Total Pageviews



Sunday, January 25, 2015

Calf Strain: General Treatment Thoughts

Lower Calf Strain
by Richard Blake, DPM

The lower calf above the achilles tendon is comprised of the big calf muscle fibers (gastrocnemius) and the lower smaller soleus fibers seen more to the side in the photo above but going into the tendon

The lower calf is the beginning of the merging of the calf muscles (gastrocnemius and soleus) before the start of the achilles tendon

The top 10 treatments for lower calf strains are:

1.   Ice pack or massage for 10-15 minutes three times daily initially, and then following activity that may aggravate.
2.  Avoid non supported heel positions/activities until the pain resolves and the strength returns (like getting off your seat in cycling, etc, except perhaps the downward dog in Yoga).
3.  Begin re-strengthening the calf muscles as soon as injured, but avoid negative heel positions. Use theraband resistant bands knee straight and bent first, and after building to 2 sets of 25 reps, begin 2 sided calf raises.

Theraband for soleus strengthening ankle plantarflexed knee bent

I love starting with 2 sided toe raises (calf raises) but do not drop your heel below the plane of the front of your foot.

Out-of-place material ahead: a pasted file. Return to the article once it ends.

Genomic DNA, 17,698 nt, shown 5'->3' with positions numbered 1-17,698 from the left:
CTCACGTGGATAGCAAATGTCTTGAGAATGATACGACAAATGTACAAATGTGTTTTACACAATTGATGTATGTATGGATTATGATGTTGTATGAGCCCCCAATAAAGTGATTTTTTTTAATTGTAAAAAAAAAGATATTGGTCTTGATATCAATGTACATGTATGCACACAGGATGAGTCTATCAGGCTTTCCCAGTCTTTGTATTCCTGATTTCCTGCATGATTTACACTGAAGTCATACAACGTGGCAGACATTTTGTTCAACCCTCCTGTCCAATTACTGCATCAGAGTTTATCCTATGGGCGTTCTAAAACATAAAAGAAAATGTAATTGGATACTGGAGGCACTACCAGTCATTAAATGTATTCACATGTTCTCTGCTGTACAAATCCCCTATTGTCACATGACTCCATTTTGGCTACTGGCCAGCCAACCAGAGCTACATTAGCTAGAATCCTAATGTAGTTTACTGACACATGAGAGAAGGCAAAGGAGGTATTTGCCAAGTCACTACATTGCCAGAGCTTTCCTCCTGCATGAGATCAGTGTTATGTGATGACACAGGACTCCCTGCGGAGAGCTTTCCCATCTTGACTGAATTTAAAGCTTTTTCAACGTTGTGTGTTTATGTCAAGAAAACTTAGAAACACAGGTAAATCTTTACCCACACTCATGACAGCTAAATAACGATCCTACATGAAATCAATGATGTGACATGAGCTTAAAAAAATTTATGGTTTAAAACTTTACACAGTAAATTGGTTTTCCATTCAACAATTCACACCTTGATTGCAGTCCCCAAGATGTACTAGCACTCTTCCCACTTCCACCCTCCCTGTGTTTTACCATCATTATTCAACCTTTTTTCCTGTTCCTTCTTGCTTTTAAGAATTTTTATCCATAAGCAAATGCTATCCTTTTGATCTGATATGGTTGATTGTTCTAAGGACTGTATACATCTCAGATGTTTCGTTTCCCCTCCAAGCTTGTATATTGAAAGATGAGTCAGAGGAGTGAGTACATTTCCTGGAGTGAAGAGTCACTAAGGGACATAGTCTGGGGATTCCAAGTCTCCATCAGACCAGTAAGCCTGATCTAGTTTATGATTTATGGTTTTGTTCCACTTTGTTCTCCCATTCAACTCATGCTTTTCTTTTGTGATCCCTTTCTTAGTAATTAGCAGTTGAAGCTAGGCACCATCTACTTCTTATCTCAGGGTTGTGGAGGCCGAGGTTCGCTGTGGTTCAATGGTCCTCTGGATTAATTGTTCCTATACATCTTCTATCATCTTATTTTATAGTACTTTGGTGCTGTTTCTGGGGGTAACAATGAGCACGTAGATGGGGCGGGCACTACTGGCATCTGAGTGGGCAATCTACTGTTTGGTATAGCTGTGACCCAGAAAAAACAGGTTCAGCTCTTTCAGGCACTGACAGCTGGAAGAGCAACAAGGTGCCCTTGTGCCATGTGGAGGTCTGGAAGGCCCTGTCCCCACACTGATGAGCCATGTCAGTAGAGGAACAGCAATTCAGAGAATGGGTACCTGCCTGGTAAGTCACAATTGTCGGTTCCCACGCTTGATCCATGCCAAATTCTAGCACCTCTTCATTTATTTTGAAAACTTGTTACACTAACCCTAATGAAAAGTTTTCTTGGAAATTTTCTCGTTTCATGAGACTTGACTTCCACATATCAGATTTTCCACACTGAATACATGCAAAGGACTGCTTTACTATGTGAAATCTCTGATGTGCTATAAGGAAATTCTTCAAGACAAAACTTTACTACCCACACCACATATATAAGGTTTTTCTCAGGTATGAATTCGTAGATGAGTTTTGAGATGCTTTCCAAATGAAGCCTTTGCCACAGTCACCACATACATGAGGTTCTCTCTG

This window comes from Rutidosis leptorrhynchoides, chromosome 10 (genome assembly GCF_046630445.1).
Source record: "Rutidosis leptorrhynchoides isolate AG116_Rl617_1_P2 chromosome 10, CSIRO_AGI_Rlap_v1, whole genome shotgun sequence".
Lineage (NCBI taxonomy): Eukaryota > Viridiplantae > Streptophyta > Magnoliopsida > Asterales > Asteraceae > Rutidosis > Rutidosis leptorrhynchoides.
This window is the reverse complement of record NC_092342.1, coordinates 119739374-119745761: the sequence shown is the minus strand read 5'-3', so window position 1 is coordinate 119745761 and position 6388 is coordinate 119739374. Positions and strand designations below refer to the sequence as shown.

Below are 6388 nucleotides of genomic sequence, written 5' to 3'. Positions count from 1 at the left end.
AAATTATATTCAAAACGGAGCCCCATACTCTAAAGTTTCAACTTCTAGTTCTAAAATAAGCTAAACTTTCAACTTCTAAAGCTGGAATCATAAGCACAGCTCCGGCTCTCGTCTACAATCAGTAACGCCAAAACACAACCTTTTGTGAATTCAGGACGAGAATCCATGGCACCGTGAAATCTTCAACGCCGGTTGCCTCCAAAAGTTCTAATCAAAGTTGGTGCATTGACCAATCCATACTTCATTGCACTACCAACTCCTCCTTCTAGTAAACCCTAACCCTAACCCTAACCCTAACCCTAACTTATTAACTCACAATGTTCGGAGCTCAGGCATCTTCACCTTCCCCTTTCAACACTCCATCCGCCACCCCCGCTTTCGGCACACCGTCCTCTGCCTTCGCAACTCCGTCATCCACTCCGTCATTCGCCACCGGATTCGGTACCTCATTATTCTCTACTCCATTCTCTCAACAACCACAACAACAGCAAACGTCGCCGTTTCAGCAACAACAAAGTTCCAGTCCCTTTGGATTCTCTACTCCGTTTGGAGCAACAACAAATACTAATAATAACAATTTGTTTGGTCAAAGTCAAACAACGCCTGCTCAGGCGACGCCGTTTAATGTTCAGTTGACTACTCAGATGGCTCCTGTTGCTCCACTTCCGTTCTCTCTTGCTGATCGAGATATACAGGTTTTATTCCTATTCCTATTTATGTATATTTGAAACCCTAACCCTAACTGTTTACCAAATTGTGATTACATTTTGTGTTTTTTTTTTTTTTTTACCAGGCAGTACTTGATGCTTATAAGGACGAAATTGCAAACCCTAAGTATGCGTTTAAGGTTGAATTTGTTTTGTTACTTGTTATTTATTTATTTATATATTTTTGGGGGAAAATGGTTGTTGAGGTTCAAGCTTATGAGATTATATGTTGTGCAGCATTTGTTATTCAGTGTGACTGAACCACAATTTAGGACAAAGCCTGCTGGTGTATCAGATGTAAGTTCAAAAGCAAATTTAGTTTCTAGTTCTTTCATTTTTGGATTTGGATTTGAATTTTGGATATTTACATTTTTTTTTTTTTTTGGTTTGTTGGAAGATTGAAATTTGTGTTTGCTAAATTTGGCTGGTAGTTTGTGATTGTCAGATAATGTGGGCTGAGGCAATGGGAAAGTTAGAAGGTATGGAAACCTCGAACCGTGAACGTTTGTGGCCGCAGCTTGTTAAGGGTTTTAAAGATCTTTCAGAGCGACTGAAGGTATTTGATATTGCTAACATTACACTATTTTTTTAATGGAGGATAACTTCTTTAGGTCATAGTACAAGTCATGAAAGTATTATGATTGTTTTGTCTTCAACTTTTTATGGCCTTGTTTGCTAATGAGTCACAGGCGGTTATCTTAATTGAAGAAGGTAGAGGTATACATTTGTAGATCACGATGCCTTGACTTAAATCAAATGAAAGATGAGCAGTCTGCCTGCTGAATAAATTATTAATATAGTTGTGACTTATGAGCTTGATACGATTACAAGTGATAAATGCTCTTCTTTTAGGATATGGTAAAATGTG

4.  Stretch the calf by doing the 3 achilles stretches 3 times daily. Go to YouTube and type drblakeshealingsole achilles stretches and you will find them demonstrated.
Here the heel is on the ground perfectly for the initial knee straight stretch for the gastrocnemius.

5.  Various forms of taping can help take tension off the muscle
6.  Deep calf massage is crucial for many calf injuries and 6-8 sessions is typically enough. You can begin this process with massage sticks and rolling pins for self massage. You need to find those trigger points and work them out.

7.  Avoid barefoot as much as possible initially, and consider heel lifts (¼”) and clogs or stable heels to relax the calf.

8.   Have your achilles flexibility tested when/if you go to PT since many patients actually have too flexible tendons and should not be stretching.
9.   Create a pain free environment even if a removable boot is necessary. For calf problems, the boot must go to just below the knee and use an EvenUp for the other side.

10.   If the initial injury had some black and blue (ecchymosis), you should try to get to physical therapy sooner than later to help lessen the overall scarring that can settle in and be stubborn to remove.

No comments:

Post a Comment

Thank you very much for leaving a comment. Due to my time restraints, some comments may not be answered.I will answer questions that I feel will help the community as a whole.. I can only answer medical questions in a general form. No specific answers can be given. Please consult a podiatrist, therapist, orthopedist, or sports medicine physician in your area for specific questions.